Shares Paul, “My Great Grandfather was all of a sudden told the way he was living was not allowed; that he could not hunt ducks using lamp lighting and he needed a paper to go fishing. He would get arrested over and over, and they would tow his canoe, tie his canoe to their boat expecting he would stay in it and be towed. Instead, he’d untie the rope and begin to paddle away. So they would attach his canoe again and this went on until they took his canoe.” 

Soon after these “hearings,” Pelkey explains that the settlers started restricting where people could live and families were being removed from the Gulf and San Juan Islands.  “A lot of the villages were destroyed when the reserve commissions went through. My grandfather Marshall told me, they tried to go and live out on some of the old village sites and were chased off because white people owned the land.”

The degradation of traditional transportation further separated and prevented contact with W̱SÁNEĆ relatives on the mainland, particularly those on the coast near “Point Roberts,” who, along with Saanich People, far outnumbered the colonizers at that time. Shares Kevin Paul,  “The settler government discouraged our means of open seas travel to discourage us from travelling to visit our mainland relatives. As a replacement, they promised that a ‘better and safer’ method of transportation was coming and that W̱SÁNEĆ people would never have to pay for this new method of travel.“

The divisive impact of the reserve system

“The reserve system was purpose-built so people didn’t need to talk to each other anymore. Then block funding was set up so each band was competing against the other for resources. The reserve system first divided us and then pitted us against each other,” shares Paul, a W̱SÁNEĆ Knowledge Holder.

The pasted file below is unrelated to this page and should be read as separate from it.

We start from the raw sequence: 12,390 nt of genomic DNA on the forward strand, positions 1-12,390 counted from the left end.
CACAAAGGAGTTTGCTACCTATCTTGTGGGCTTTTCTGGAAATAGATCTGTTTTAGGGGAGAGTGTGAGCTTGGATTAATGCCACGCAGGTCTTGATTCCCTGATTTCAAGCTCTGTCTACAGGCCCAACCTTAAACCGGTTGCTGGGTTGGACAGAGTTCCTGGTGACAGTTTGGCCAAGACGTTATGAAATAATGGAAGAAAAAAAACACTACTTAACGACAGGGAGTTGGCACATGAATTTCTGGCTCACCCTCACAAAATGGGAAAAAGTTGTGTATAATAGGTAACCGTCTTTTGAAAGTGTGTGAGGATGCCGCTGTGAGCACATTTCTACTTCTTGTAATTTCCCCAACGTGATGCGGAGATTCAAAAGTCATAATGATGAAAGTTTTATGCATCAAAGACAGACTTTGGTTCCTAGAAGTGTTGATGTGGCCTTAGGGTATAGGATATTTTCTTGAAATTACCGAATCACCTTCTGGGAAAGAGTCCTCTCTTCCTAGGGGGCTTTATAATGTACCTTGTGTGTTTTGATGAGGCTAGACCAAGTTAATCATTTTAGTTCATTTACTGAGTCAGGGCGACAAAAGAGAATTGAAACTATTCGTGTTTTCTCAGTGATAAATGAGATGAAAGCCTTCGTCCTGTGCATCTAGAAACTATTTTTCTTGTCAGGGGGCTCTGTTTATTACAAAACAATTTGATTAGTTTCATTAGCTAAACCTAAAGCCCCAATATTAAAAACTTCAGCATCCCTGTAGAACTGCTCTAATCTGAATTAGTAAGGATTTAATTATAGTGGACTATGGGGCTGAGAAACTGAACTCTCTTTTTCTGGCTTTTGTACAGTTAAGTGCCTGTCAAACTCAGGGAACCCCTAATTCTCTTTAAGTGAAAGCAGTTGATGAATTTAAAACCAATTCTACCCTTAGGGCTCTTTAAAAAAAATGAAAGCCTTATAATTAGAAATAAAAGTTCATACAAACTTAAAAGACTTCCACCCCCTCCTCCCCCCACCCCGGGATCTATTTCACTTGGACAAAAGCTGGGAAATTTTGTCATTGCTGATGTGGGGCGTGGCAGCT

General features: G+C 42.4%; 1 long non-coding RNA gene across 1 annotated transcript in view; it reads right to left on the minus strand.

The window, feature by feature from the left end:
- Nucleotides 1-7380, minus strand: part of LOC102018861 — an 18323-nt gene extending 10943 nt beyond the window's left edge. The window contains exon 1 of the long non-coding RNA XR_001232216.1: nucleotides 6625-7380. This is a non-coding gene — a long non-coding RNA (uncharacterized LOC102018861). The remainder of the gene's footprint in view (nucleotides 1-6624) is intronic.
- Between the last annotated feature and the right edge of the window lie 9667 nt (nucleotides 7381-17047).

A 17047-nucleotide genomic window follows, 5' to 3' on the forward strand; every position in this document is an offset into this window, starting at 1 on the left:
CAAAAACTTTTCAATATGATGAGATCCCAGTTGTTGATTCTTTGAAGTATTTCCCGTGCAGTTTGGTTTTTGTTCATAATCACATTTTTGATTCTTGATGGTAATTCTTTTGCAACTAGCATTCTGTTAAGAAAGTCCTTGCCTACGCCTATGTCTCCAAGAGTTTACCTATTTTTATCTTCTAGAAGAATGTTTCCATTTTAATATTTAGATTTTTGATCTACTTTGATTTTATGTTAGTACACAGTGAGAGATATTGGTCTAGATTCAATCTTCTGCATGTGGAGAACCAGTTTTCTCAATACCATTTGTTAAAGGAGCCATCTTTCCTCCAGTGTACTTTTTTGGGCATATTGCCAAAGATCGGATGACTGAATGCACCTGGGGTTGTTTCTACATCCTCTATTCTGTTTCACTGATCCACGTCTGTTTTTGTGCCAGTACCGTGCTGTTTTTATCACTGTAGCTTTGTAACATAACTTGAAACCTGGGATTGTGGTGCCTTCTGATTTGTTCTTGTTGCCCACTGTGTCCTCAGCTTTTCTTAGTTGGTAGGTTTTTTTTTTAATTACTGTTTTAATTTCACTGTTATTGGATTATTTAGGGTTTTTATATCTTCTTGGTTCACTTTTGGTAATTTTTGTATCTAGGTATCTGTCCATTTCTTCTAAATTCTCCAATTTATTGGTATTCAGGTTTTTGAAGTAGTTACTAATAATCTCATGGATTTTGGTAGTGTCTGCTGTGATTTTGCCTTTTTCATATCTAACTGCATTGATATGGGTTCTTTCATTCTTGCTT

The creation of titles like “Reserve Indian” and “Off Reserve Indian” and “status” and “non-status Indian” further divided community members. When the Union of BC Indian Chiefs was established, it muted the voices of “off” or “non” reserve Indians as “they had no chief” according to the Indian Act and the reservation election system.

Additionally, hereditary leaders, specifically women, were no longer allowed to hold power and influence, as the Indian Act electoral system replaced a system of governance that had worked well since time immemorial. “The trust of having someone represent you well and with your desires and respect for you in mind was broken,” Paul continues. 

Highways and paved roads in between the reserves further separated the Nation into smaller, disconnected areas. The reserves bear little if no resemblance to where traditionally, families would live. Shares Pelkey, Tsawout is an amalgamation of all the families that used to live on the Gulf and San Juan Islands.” Agrees Paul, “Going from flexible boundaries between families to hard borders was not an easy thing for our people to adjust to.” 

In the 1950s, the government formalized the creation of the Indian bands, the colonial government built offices in each reserve, and officially, according to the colonial government,  it was no longer all W̱SÁNEĆ. Instead, the land was divided up according to the “agreements.”

Meanwhile, the majority of the traditional villages were destroyed or overtaken. The loss of villages at what is now known as Ganges Harbour or Poet’s Cove robbed W̱SÁNEĆ of access to traditional foods which has created negative health effects prevalent today. 

Forced into individual housing disrupted the traditional way of living together, further dividing W̱SÁNEĆ people from their families and greater community and creating the foundation of the housing crisis and poverty experienced today.

The imposition of a colonialist culture had severe spiritual consequences as well.
“It took a while for us to learn the manner of standing against the man” commented Paul.

As it is said, “They tried to bury us but they did not know we were seeds”. In spite of the near destruction of the W̱SÁNEĆ Nation, the culture, practices, and reemergence cannot be denied. 

Shares WLC Chairman Chief Don Tom, “As our elders have said, ‘when we disagree, the government wins.’ By standing together, the W̱SÁNEĆ will be a reckoning force within our Territory.”